Now that telephone and cable companies have increasingly moved away from using the old tried and true copper lines to provide landline service, you might find yourself without a phone in a power outage. Our seriously smart siblings at Consumer Reports looked into the drawbacks of landline fiber optic and VoIP telephone systems.
During a power outage, the newer systems aren’t able to maintain landline phone service indefinitely like the old copper lines can. Today’s systems usually provide around eight hours of standby service, says Consumer Reports, and then only if they happen to have an in-home battery backup.
That means if cell phone lines also fail, no dialing out for emergency supplies of cheese or letting your mom know you’re okay and have plenty of bottled water, or more importantly, no 911.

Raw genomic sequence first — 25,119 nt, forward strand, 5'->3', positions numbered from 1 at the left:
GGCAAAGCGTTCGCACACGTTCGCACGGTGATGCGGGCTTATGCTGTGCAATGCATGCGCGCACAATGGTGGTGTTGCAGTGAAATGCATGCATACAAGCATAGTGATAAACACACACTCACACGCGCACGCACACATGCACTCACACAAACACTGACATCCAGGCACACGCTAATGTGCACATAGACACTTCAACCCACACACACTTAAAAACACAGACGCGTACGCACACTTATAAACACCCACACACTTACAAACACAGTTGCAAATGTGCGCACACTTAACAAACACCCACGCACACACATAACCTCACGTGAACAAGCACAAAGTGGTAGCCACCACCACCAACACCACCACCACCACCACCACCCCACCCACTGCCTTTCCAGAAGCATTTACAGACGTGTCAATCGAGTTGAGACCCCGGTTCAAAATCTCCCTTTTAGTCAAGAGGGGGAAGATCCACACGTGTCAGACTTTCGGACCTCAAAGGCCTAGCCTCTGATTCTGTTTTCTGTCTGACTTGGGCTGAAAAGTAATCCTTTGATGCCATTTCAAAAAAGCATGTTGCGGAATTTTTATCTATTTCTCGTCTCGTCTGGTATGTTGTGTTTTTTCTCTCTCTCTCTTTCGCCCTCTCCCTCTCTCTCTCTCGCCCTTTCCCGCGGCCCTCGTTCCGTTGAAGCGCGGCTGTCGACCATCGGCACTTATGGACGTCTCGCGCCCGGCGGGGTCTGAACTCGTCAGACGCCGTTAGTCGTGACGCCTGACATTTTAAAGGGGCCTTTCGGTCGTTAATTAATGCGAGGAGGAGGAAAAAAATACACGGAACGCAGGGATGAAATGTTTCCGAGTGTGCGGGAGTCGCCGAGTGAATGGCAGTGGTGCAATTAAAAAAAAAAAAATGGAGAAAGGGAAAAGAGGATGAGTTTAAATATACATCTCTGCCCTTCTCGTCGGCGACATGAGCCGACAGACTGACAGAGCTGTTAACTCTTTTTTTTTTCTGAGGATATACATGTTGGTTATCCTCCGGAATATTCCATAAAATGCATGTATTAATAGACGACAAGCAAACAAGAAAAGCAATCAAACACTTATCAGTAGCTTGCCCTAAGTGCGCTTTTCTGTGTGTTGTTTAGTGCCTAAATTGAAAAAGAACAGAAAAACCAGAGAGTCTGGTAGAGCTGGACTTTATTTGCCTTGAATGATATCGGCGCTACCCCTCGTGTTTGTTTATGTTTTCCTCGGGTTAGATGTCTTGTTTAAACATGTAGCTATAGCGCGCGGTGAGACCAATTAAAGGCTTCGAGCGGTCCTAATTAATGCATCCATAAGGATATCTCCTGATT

Even as many companies switch to VoIP and fiber systems that keep the copper lines next to the new lines, customers aren’t always aware they can opt for the traditional service.
Consumer Reports found that companies like Verizon, AT&T and others include warnings to consumers in their terms of service, which entails that the customer knows that in cases of service disruptions or power outages, they know they will not be able to place or receive calls to 911.
One reason copper may be falling out of popularity with phone companies — federal law requires them to share copper lines with competitors, but there is no such rule for fiber.
For more info on the pros and cons of copper lines, and whether you should ask your provider about using them, check out ConsumerReports.org.
Surprise! Your high-tech home phone system could go dead in an emergency [Consumer Reports]